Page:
Gold prices and gold-mining stocks are hitting multiyear highs, boosting interest in one of the most ignored market sectors of the 1990s.
Amid continuing worries about terrorist activity worldwide and general uncertainty about the economy and markets, jittery investors in the United States and abroad have pushed gold prices to their highest level in more than two years.
Near-term gold futures in New York surged $5.10 an ounce Monday and inched up 10 cents to close at $315.80 an ounce Tuesday, the highest price since February 2000.
Gold is up 13% year to date. Meanwhile, shares of most gold-mining firms and mutual funds that focus on those stocks have racked up much bigger gains. The average gold fund was up 59% this year through Friday, according to Morningstar Inc. By contrast, the average diversified U.S. stock fund was down 2.4%.
Through a combination of stellar returns and investor inflows, assets in gold-oriented stock mutual funds swelled to $3.14 billion by the end of April from $1.93 billion at year end, according to fund tracker Lipper Inc. in Denver.
About $361 million of that growth has come from inflows, meaning new cash invested minus redemptions, Lipper estimated. That's a hefty sum for a small fund sector.
Numerous gold rallies have fizzled over the last 20 years, and gold remains one of the tiniest stock fund categories, representing just 1% of total industry assets, Lipper said.
Gold lost its classic "safe haven" status in the boom years of the 1990s, but its appeal has blossomed again. Some gold fund managers say that with supplies low and international tensions high, the sector's rally could continue.
"People have discovered it's a good time to be diversified, with 3% to 5% of your portfolio in gold," said Frank Holmes, co-manager of two of this year's hottest stock funds, U.S. Global Investors Gold Shares, up 95.2% through Monday; and U.S. Global Investors World Gold, up 88.4%.
"There's still a lot of skepticism," Holmes said, "but investors are starting to believe in this rally."
Holmes said gold fund cash inflows have heated up in recent weeks at San Antonio-based U.S. Global Investors Inc. Combined inflows into the two funds have soared from about $10,000 a day in February to about $1 million a day in the last two weeks, he said.
Message boards at Web sites such as Morningstar (www .morningstar.com) and Yahoo's finance channel (www.yahoo.com) are starting to buzz with gold chat.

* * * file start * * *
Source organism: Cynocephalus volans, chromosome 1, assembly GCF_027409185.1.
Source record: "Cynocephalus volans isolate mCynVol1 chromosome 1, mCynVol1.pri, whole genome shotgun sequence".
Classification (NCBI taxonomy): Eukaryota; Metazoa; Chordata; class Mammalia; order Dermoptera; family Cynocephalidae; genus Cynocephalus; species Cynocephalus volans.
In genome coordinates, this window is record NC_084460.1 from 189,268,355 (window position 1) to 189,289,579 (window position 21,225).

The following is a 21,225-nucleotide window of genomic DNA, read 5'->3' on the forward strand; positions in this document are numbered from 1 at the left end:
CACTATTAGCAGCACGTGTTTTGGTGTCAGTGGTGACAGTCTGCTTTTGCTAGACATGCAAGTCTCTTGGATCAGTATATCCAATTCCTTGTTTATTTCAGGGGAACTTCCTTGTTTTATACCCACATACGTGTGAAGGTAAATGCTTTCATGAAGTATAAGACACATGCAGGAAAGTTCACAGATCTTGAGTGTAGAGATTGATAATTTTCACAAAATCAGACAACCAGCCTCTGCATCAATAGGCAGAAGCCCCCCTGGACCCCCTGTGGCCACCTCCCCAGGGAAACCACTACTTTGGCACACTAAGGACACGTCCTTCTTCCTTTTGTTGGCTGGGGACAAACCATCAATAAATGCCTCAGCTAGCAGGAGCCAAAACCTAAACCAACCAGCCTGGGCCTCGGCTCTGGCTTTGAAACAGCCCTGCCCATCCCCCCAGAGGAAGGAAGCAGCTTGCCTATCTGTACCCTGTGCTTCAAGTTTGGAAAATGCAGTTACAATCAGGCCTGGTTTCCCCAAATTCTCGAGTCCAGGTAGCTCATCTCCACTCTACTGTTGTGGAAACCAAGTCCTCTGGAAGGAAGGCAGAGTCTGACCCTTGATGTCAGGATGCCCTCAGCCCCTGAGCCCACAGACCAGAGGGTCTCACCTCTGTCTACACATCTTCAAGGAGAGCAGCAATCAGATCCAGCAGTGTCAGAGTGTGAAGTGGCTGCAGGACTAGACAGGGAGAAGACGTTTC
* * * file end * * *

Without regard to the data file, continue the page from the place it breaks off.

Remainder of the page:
Said one recent Morningstar posting, "I first posted about gold stocks in September. I got laughed off the board. I'd like to chat with the doubters now."
Another wondered, "Is it too late to profit from the gold bubble?"
Fund managers say there are several reasons for the gold rally--and several reasons it could continue.
Shanquan Li, manager of the Oppenheimer Gold & Special Minerals Fund (up 48.1% year to date through Monday), said gold producers aren't rushing to lock in current prices with long-term contracts, signaling that they anticipate higher prices.
Bullion also may be rising in anticipation of inflation eventually reemerging in the U.S. as the economy recovers, Li said. As a tangible asset, gold is viewed as a traditional hedge against inflation.
But the main reason is international chaos, Li said. Pakistan and India could be on the brink of war, Israeli-Palestinian tensions haven't dampened much if at all, and Vice President Dick Cheney and other administration officials have warned that new terrorist attacks in the U.S. are possible.
"When people get scared, they often rush to gold," Li said.
International developments will play a huge role in whether the gold rally continues, Li said. "If nothing happens with India and Pakistan or in the Middle East, eventually gold could stay flat or fall back a bit."
Holmes agreed that geopolitics will be a key factor, noting that if the U.S. increases its deficit spending in part to battle terrorists, that could spur an inflationary cycle. The dollar's recent weakness also is boosting gold, as foreign investors' confidence in holding dollars may be waning.
Japanese investors, in particular, have been stocking up on gold, concerned about the softening U.S. dollar as well as their own uncertain economy, analysts say.
Meanwhile, gold traders believe global central bankers may abate their selling of gold reserves, which surged in the 1990s and helped depress the metal's price.
Holmes said gold could hit $400 an ounce within the next 18 months. And because gold-mining stocks trade like options--typically leveraged 3 or 4 to 1 against the price of gold bullion--that could translate to a 75% to 100% gain for gold stocks from current levels, he said.
Still, investor skepticism abounds.
Gold fund inflows "are not what you might expect given the recent performance," said Bob Adler, head of AMG Data Services in Arcata, Calif. Twenty years of laggard performance could be a big reason for the tentative embrace, he said.
Some postings on Morningstar's site question the strategy of using gold to guard against inflation. Inflation-protected Treasury securities "have displaced precious metals as an inflation hedge," one said.
A posting Tuesday on Yahoo's message board for Newmont Mining suggested--perhaps lightheartedly--that the rally may have run its course: "CNBC is going to cover gold stocks? If that's not a sign to sell, I don't know what is. Run! Run away! Closing my long positions now!"